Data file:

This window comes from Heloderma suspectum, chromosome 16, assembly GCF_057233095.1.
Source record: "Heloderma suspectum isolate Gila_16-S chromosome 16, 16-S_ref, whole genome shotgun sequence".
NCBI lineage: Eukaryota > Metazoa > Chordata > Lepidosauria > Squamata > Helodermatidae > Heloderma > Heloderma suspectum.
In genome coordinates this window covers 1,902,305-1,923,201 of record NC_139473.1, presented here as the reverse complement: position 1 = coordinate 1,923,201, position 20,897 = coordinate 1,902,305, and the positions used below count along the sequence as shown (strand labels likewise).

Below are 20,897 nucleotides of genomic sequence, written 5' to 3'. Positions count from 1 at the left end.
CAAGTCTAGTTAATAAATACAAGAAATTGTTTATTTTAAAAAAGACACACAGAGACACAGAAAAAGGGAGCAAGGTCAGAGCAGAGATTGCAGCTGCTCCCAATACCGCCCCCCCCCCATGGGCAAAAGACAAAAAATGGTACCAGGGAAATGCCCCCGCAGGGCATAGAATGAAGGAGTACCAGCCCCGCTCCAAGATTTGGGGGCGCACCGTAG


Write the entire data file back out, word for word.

This window comes from Heloderma suspectum, chromosome 16, assembly GCF_057233095.1.
Source record: "Heloderma suspectum isolate Gila_16-S chromosome 16, 16-S_ref, whole genome shotgun sequence".
NCBI lineage: Eukaryota > Metazoa > Chordata > Lepidosauria > Squamata > Helodermatidae > Heloderma > Heloderma suspectum.
In genome coordinates this window covers 1,902,305-1,923,201 of record NC_139473.1, presented here as the reverse complement: position 1 = coordinate 1,923,201, position 20,897 = coordinate 1,902,305, and the positions used below count along the sequence as shown (strand labels likewise).

Below are 20,897 nucleotides of genomic sequence, written 5' to 3'. Positions count from 1 at the left end.
CAAGTCTAGTTAATAAATACAAGAAATTGTTTATTTTAAAAAAGACACACAGAGACACAGAAAAAGGGAGCAAGGTCAGAGCAGAGATTGCAGCTGCTCCCAATACCGCCCCCCCCCCATGGGCAAAAGACAAAAAATGGTACCAGGGAAATGCCCCCGCAGGGCATAGAATGAAGGAGTACCAGCCCCGCTCCAAGATTTGGGGGCGCACCGTAG